Life along the Silk Roadby Susan Whitfield
Pub. Date: 08/01/2001
Publisher: University of California Press
In the first 1,000 years after Christ, merchants, missionaries, monks, mendicants, and military men traveled on the vast network of Central Asian tracks that became known as the Silk Road. Linking Europe, India, and the Far East, the route passed through many countries and many settlements, from the splendid city of Samarkand to tiny desert hamlets. Susan Whitfield
In the first 1,000 years after Christ, merchants, missionaries, monks, mendicants, and military men traveled on the vast network of Central Asian tracks that became known as the Silk Road. Linking Europe, India, and the Far East, the route passed through many countries and many settlements, from the splendid city of Samarkand to tiny desert hamlets. Susan Whitfield creates a rich and varied portrait of life along the greatest trade route in history in a vivid, lively, and learned account that spans the eighth through the tenth centuries. Recounting the lives of ten individuals who lived at different times during this period, Whitfield draws on contemporary sources and uses firsthand accounts whenever possible to reconstruct the history of the route through the personal experiences of these characters.
Life along the Silk Road brings alive the now ruined and sand-covered desert towns and their inhabitants. Readers encounter an Ulghur nomad from the Gobi Desert accompanying a herd of steppe ponies for sale to the Chinese state; Ah-long, widow of a prosperous merchant, now reduced to poverty and forced to resort to law and charity to survive; and the Chinese princess sent as part of a diplomatic deal to marry a Turkish kaghan. In the process we learn about women's lives, modes of communication, weapons, types of cosmetics, methods of treating altitude sickness in the Tibetan army, and ways that merchants cheated their customers. Throughout the narrative, Whitfield conveys a strong sense of what life was like for ordinary men and women on the Silk Road--everyone from itinerant Buddhist monks, to Zoroastrians and Nestorian Christians seeking converts among the desert settlers, to storytellers, musicians, courtesans, diviners, peddlers, and miracle-workers who offered their wares in the marketplaces and at temple fairs. A work of great scholarship, Life along the Silk Road is at the same time extremely accessible and entertaining.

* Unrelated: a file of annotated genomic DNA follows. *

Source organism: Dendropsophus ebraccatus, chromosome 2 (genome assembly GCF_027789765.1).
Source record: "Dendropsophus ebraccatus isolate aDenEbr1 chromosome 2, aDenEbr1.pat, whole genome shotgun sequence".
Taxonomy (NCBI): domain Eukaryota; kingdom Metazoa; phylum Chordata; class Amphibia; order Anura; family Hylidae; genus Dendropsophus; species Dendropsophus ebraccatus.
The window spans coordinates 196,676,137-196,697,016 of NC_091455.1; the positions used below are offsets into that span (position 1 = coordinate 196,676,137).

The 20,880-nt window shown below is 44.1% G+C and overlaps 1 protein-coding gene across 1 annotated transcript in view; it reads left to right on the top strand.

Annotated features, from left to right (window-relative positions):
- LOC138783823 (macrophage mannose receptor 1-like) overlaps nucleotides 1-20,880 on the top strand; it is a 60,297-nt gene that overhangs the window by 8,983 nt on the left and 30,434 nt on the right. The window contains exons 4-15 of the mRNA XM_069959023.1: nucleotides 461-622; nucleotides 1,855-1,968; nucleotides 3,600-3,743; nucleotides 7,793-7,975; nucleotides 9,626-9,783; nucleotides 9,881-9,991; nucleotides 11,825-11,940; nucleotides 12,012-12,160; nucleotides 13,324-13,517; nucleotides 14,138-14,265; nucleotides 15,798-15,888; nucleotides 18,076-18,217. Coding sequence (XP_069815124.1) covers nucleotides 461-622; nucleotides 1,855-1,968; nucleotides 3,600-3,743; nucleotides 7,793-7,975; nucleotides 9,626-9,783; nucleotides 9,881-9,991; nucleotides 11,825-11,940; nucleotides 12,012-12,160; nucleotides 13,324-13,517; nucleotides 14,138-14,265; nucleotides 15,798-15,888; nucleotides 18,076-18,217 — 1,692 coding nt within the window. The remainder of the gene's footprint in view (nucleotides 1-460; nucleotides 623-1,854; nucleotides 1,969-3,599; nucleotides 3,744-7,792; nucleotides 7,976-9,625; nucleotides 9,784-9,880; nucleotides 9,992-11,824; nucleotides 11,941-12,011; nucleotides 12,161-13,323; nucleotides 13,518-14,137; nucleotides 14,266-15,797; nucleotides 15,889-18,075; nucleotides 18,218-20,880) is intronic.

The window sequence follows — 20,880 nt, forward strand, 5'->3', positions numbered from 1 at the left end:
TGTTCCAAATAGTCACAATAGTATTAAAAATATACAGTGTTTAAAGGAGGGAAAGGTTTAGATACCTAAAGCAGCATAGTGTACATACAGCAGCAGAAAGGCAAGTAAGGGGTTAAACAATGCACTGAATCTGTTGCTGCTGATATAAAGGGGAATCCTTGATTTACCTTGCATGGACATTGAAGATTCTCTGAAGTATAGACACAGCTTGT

- University of California Press
- Publication date:
- Edition description:
- Older Edition
- Product dimensions:
- 6.00(w) x 9.00(h) x 0.75(d)
Table of Contents
|Note on Names and Romanization||xi|
|The Merchant's Tale||27|
|The Soldier's Tale||55|
|The Horseman's Tale||76|
|The Princess's Tale||95|
|The Monk's Tale||113|
|The Courtesan's Tale||138|
|The Nun's Tale||155|
|The Widow's Tale||174|
|The Official's Tale||189|
|The Artist's Tale||206|
|Table of Rulers, 739-960||230|
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Most Helpful Customer Reviews